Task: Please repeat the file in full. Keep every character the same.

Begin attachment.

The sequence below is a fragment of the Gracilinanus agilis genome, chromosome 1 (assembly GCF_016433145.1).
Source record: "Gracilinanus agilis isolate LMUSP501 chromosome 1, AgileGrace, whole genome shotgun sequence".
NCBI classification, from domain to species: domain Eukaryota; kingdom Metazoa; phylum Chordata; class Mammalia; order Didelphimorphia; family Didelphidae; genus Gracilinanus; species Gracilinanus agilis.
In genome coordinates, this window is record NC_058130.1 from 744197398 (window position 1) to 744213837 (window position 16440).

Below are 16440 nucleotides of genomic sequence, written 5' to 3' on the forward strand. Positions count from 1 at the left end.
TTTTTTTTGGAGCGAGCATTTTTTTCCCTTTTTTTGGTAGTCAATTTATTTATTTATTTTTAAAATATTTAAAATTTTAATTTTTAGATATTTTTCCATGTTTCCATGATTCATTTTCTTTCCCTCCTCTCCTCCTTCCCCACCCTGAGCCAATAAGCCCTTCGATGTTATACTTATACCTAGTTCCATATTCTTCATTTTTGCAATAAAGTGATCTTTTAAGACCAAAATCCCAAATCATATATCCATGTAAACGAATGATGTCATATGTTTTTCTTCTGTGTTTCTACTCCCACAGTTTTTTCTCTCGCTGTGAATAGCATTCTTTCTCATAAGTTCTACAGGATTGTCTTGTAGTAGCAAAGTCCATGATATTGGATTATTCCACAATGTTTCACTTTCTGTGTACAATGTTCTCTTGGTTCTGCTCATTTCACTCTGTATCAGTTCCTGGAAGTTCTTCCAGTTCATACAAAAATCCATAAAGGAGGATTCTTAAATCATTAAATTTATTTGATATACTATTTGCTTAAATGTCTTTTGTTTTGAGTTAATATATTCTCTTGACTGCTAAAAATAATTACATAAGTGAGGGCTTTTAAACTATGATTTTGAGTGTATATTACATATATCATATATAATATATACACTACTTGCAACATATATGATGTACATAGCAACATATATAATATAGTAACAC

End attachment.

The sequence below is a fragment of the Gracilinanus agilis genome, chromosome 1 (assembly GCF_016433145.1).
Source record: "Gracilinanus agilis isolate LMUSP501 chromosome 1, AgileGrace, whole genome shotgun sequence".
NCBI classification, from domain to species: domain Eukaryota; kingdom Metazoa; phylum Chordata; class Mammalia; order Didelphimorphia; family Didelphidae; genus Gracilinanus; species Gracilinanus agilis.
In genome coordinates, this window is record NC_058130.1 from 744197398 (window position 1) to 744213837 (window position 16440).

Below are 16440 nucleotides of genomic sequence, written 5' to 3' on the forward strand. Positions count from 1 at the left end.
TTTTTTTTGGAGCGAGCATTTTTTTCCCTTTTTTTGGTAGTCAATTTATTTATTTATTTTTAAAATATTTAAAATTTTAATTTTTAGATATTTTTCCATGTTTCCATGATTCATTTTCTTTCCCTCCTCTCCTCCTTCCCCACCCTGAGCCAATAAGCCCTTCGATGTTATACTTATACCTAGTTCCATATTCTTCATTTTTGCAATAAAGTGATCTTTTAAGACCAAAATCCCAAATCATATATCCATGTAAACGAATGATGTCATATGTTTTTCTTCTGTGTTTCTACTCCCACAGTTTTTTCTCTCGCTGTGAATAGCATTCTTTCTCATAAGTTCTACAGGATTGTCTTGTAGTAGCAAAGTCCATGATATTGGATTATTCCACAATGTTTCACTTTCTGTGTACAATGTTCTCTTGGTTCTGCTCATTTCACTCTGTATCAGTTCCTGGAAGTTCTTCCAGTTCATACAAAAATCCATAAAGGAGGATTCTTAAATCATTAAATTTATTTGATATACTATTTGCTTAAATGTCTTTTGTTTTGAGTTAATATATTCTCTTGACTGCTAAAAATAATTACATAAGTGAGGGCTTTTAAACTATGATTTTGAGTGTATATTACATATATCATATATAATATATACACTACTTGCAACATATATGATGTACATAGCAACATATATAATATAGTAACAC